Currently, foreign games that enter the Chinese market need to be censored and "published" by a Chinese internet operator such as Tencent, Shanda or NetEase. NetEase is the operator for World of Warcraft in China.
The crack in question, released by the notorious game hacking group Skidrow is basically a server emulator for Diablo III. The server emulator would allow the game to think that it was "connected" to Blizzards server, thus allowing the player to play Diablo III offline. Currently the crack is still in its beta stage but a working torrent has been released.
Perhaps due to the overwhelming popularity of Blizzard games in China, as of this writing, Tencent and People's Daily have highlighted story on their websites. The writers for the stories went even as far as to say, "we hope that SK group can have this crack working 100 percent, so that we can play Diablo III before there is an official operator."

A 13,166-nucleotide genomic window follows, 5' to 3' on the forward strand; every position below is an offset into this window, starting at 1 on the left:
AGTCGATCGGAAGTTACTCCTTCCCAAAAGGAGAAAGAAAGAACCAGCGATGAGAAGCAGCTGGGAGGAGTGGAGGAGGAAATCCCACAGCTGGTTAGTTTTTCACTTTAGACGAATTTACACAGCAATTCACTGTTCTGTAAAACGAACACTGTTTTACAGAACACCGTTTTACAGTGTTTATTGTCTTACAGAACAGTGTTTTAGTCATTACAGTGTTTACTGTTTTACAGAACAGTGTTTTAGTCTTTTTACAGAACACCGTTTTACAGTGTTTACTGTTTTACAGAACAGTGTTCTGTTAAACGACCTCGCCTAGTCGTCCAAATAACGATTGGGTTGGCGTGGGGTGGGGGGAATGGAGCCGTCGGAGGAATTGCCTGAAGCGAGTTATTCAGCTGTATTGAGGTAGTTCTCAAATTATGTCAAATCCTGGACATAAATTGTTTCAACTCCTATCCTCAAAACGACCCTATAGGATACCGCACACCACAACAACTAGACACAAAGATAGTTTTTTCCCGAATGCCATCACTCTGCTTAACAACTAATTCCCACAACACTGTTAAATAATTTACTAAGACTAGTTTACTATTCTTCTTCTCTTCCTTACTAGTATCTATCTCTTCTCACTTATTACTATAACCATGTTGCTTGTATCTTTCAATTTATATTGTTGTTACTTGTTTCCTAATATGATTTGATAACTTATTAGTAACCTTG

The articles also ask potential users of the crack to bear with the problems as the crack is only in beta. "We, as the guinea pigs, will have to be prepared for bugs but at least we can play offline."
Now there are countless legal issues at play with what the Tencent and People's Daily articles are promoting. Interestingly enough both articles which read oddly familiar only bring up the legal issue of who will operate Diablo III when it is officially allowed into China, completely foregoing the obvious break in end user agreements and piracy laws.
《暗黑3》Skidrow局域网破解版放出 [People's Daily]
国外破解小组再逆天 暗黑3免费破解版放出 [Tencent]